Walk - Culbone Wood and Six Combes

7.4 miles (12.0 km)

Layby on the A39 at Yenworthy - TA24 8JR Layby on the A39 at Yenworthy

Challenging - Tracks, woodland footpaths, some steps, a lot of steep ascent and descent.

A challenging walk through ancient hanging oak woods and plunging tree-lined valleys with tumbling streams and waterfalls, in a remote area once used for the banishment of social outcasts. A lovely walk in autumn, when the mellow sun slants through the colourful trees and suirrels can be seen darting through their branches as they gather their winter provisions.

Interactive Elevation

Route Description

Ancient hanging oak woods cloak much of the northwestern section of the Coast Path between Porlock and Clovelly. The woods here are rich in wildlife and home to the rare Sorbus vexans, a whitebeam found only in these parts.

  1. From the layby take the lane down towards Yenworthy Lodge and pick up the bridlepath running off to the right, following it across the fields and around the stone wall for about three quarters of a mile, until you come to another bridleway crossing yours.
  2. Turn left onto this path and carry on downhill to meet the Coast Path as it turns eastwards from its steep ascent up from Yenworthy Wood.
  3. Turn eastwards with the path, and stay with it along the hillside to Broomstreet.

Before Broomstreet the path drops into a dip, where a small stream runs from the spring above down through an ever-widening valley which plunges, tree-lined, to the sea below. This is one branch of Wheatham Combe, the first of the six combes which seam the hillside on this walk.

The word "combe" comes from the Welsh word “cwm”, meaning “valley”, and many of the steeper slopes of Britain's uplands are scored through by them, where water streaming off the high ground has found its easiest route to the lowlands below and over the millennia carved itself an enduring gully. Often this will be strewn with boulders, and the water froths and foams over them in a series of little waterfalls. Because of the water, vegetation finds a foothold down the perilous banks of the combes, and here they are lined with ferns and brackens, as well as the shrubs and trees which have spread outwards to cover the hillsides.

  1. Beyond Broomstreet Farm, follow the lane up to the left a little way, and then turn onto the footpath to your left, where the Coast Path climbs gently to Twitchen Combe before levelling out and making its way around to Holmer's Combe. Here it curves around once more to the next combe, Silcombe Combe.
  2. Following the lane around past the Silcombe Farm, take the left fork a while later, following the Coast Path as it heads towards Porlock Weir for a quarter of a mile or so, until you come to the footpath leading through Withy Combe to Culbone Church (see the Culbone Church walk).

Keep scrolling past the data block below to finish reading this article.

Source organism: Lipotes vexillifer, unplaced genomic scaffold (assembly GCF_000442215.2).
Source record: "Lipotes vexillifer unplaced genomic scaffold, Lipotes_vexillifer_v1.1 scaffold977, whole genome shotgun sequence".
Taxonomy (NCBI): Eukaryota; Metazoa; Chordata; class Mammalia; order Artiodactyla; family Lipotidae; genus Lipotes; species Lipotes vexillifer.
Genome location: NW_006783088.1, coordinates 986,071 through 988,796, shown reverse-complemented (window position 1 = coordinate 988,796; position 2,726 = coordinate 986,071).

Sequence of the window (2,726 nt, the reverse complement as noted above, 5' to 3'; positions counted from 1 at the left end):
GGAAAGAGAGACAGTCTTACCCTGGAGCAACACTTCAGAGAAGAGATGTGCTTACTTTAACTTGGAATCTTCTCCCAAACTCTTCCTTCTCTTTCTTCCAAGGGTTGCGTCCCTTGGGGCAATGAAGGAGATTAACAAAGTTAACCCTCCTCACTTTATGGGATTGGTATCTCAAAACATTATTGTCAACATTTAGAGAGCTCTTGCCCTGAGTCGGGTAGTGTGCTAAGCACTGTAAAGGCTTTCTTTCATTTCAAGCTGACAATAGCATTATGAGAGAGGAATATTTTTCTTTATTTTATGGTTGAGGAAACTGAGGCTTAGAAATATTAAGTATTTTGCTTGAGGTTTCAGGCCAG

There was a house here in the combe during the 14th century, but it was burned down 1430 and nothing remains of it now.

  1. Do not take the Culbone Church footpath, instead staying with the Coast Path and dropping around downhill and to the left.

Culbone has been inhabited on and off since 3500 BC. Its remoteness made it an ideal place for the banishment of social misfits, and in the thirteenth century “disbelievers, the mentally insane, and those practising witchcraft” were brought here and left to fend for themselves without support or resources of any kind. They were a hardy lot, however, and set about building themselves a few stone huts and growing food. For about 40 years there was a thriving community here.

The practice of banishment lapsed for a while; and then again the following century, the woods were used as a jail for criminal and moral offenders, who were also abandoned without any tools for survival. These outcasts were not as resourceful as their predecessors, and many of them "went mad or killed themselves".

In the 16th century, local society once again used the area's remoteness to rid itself of a group of people seen as a threat to its security, and this time a leper colony was established here. After these unfortunates had all passed away, the only people to use the woods were smugglers, presumably bringing their contraband up the path from Embelle Wood Beach.

In the 18th century a small community established itself here voluntarily, living completely self-sufficiently for long enough to raise their families before moving out again. It was another century or so before a number of Indians, taken prisoner by the British, were brought here to work as charcoal burners for 21 years, in order to buy their freedom. Small boats would take away the charcoal in exchange for commodities like tea and sugar.

  1. Towards the bottom of the hill the path forks again, where it meets the lower Coast Path running from Yenworthy to Porlock Weir. Turn left onto this, heading back towards Yenworthy, and follow it back through the lower reaches of the combes you encountered on the slopes above.
  2. At Broomstreet Combe there is a small path heading abruptly downhill to Embelle Beach, another small strip of shingle where the rush of the waves is accompanied by the low rumble of the pebbles they carry to and fro. The walk, though, carries on along the Coast Path and climbs gently into Wheatham Combe, then ascends rather more steeply through Yenworthy Wood.
  3. About a quarter of a mile after Wheatham Combe, there is a path heading left and steeply up the side of Sugarloaf Hill: the alternative route for the Coast Path which you followed eastwards from the top. Take this path up to that point where you left it before, at 3, and carry on uphill for a short way before turning right onto the bridleway back to Yenworthy, to retrace your steps to the car.

Nearby refreshments

The Culbone Stables Inn is barely a mile from the start, on the A39 towards Minehead from County Gate.

Public transport

The are no bus stops near to this walk.

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